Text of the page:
Thermal evolution, fluid flow, and fracture development related to the structuration of the South Pyrenean Foreland Basin

Thursday, 17 December 2015: 17:45
300 (Moscone South)
Nemo Crognier1, Guilhem Hoareau1, Charles Aubourg1, Matthieu Branellec1, Michel Dubois2, Abdeltif Lahfid3,4, Brice Lacroix5, Pierre Labaume6 and Isabel Suarez-Ruiz7, (1)University of Pau and Pays de l'Adour, LFC-R, Pau, France, (2)University of Lille 1, LGCGE, Villeneuve d'Ascq, France, (3)BRGM/ISTO/Université d'Orléans, Orléans, France, (4)French geological survey, Orleans, France, (5)Kansas State University, Department of Geology, Manhattan, KS, United States, (6)University of Montpellier II, Geosciences, Montpellier Cedex 05, France, (7)Spanish National carbon institute (INCAR-CSIC), INCAR, Oviedo, Spain
The E-W trending South Pyrenean Foreland Basin, formed during the upper Cretaceous and the early Miocene due to the collision between Iberian and European plates, is filled by marine to continental deposits affected by a set of successive southvergent thrusts.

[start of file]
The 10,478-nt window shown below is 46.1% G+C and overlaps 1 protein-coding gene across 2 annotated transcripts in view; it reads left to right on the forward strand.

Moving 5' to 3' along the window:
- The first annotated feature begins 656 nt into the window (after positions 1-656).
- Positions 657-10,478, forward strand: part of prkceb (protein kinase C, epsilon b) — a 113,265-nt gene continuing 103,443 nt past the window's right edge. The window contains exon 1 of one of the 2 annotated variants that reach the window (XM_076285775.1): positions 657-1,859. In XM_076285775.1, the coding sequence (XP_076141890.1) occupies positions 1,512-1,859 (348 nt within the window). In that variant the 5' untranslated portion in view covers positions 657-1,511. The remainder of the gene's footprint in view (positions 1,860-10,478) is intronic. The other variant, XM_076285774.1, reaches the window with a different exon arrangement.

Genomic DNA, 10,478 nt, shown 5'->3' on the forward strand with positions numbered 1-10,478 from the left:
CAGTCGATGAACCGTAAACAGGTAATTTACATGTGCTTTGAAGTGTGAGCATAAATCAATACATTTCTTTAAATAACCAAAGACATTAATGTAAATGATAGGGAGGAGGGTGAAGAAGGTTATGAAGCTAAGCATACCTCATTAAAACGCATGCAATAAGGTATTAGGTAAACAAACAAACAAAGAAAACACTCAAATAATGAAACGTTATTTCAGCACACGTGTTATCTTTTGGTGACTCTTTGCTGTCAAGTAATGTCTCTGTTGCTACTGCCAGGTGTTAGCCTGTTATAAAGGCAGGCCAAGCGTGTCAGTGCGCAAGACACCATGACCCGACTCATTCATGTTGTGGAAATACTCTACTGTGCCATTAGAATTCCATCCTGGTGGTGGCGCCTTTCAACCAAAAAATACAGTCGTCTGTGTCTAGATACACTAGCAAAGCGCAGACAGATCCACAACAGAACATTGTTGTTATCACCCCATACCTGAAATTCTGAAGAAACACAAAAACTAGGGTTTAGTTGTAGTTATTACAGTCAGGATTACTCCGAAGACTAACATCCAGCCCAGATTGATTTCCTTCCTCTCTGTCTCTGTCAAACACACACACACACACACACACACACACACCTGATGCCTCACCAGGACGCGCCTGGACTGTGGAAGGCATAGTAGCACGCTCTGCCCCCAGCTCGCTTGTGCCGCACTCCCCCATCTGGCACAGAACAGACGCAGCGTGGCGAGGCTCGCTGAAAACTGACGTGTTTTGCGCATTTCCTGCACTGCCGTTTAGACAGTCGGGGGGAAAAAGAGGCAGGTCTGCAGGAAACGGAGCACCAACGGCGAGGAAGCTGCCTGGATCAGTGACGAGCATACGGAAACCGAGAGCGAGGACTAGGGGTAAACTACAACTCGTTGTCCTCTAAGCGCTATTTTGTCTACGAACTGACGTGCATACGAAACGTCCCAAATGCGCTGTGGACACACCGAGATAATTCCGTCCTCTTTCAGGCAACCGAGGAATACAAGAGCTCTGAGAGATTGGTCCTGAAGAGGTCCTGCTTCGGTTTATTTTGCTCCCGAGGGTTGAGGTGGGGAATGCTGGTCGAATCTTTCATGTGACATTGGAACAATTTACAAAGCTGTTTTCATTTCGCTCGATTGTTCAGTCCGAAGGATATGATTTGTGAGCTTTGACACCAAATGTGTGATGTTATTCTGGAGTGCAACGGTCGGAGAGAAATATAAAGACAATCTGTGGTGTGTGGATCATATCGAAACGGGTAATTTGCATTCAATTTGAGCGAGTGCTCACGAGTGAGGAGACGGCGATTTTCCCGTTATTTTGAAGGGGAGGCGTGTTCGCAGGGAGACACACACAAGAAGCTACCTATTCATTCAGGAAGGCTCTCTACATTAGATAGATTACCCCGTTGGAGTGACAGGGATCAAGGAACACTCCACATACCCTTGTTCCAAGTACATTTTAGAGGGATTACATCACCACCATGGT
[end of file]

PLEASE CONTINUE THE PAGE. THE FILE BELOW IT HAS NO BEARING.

In order to constrain the links between fracture development, thermal regime, and fluid flow in the basin, we estimated temperatures of formation and C-O isotope signatures of fracture-filling minerals (veins), maximum paleo-temperatures of sediments, and the timing and orientation of major fracture sets.

The isotopic composition of 150 veins and sediment samples has been measured. Peak temperatures of 100 bulk rocks and veins have been estimated, using Raman spectroscopy, vitrinite reflectance, fluid inclusion microthermometry and mass-47 clumped isotopes. The orientation of ~5000 joints and veins has been used to link major tectonic events to fracture development.

Most primary fluid inclusions show moderate salinities (~2.5 wt%), compatible with connate or evolved meteoric waters. Fluids were generally in thermal and isotopic equilibrium with host sediments, suggesting a low fluid-rock ratio, and thus a limited impact of fractures on fluid-flow.

Peak temperatures (T max) decrease southward, from ~240°C in Cretaceous to Eocene sediments close to the axial zone, to ~60°C. In a same location dominant compaction joints were mineralized close to T max, ~40°C higher than tectonic shear veins. All fracture orientations were likely controlled by Pyrenean shortening. Genetic relationships between fracture sets are currently under investigation.

Finally, temperatures of 240°C measured in Eocene sediments cannot be explained by balanced cross sections using geothermal gradient expected in foreland basins (20-25°C/km). 1D thermal modeling is being performed to explain this thermal anomaly, which could result from high heat flow following mid-Cretaceous extension, the ingress of hot fluids, or undocumented tectonic loading.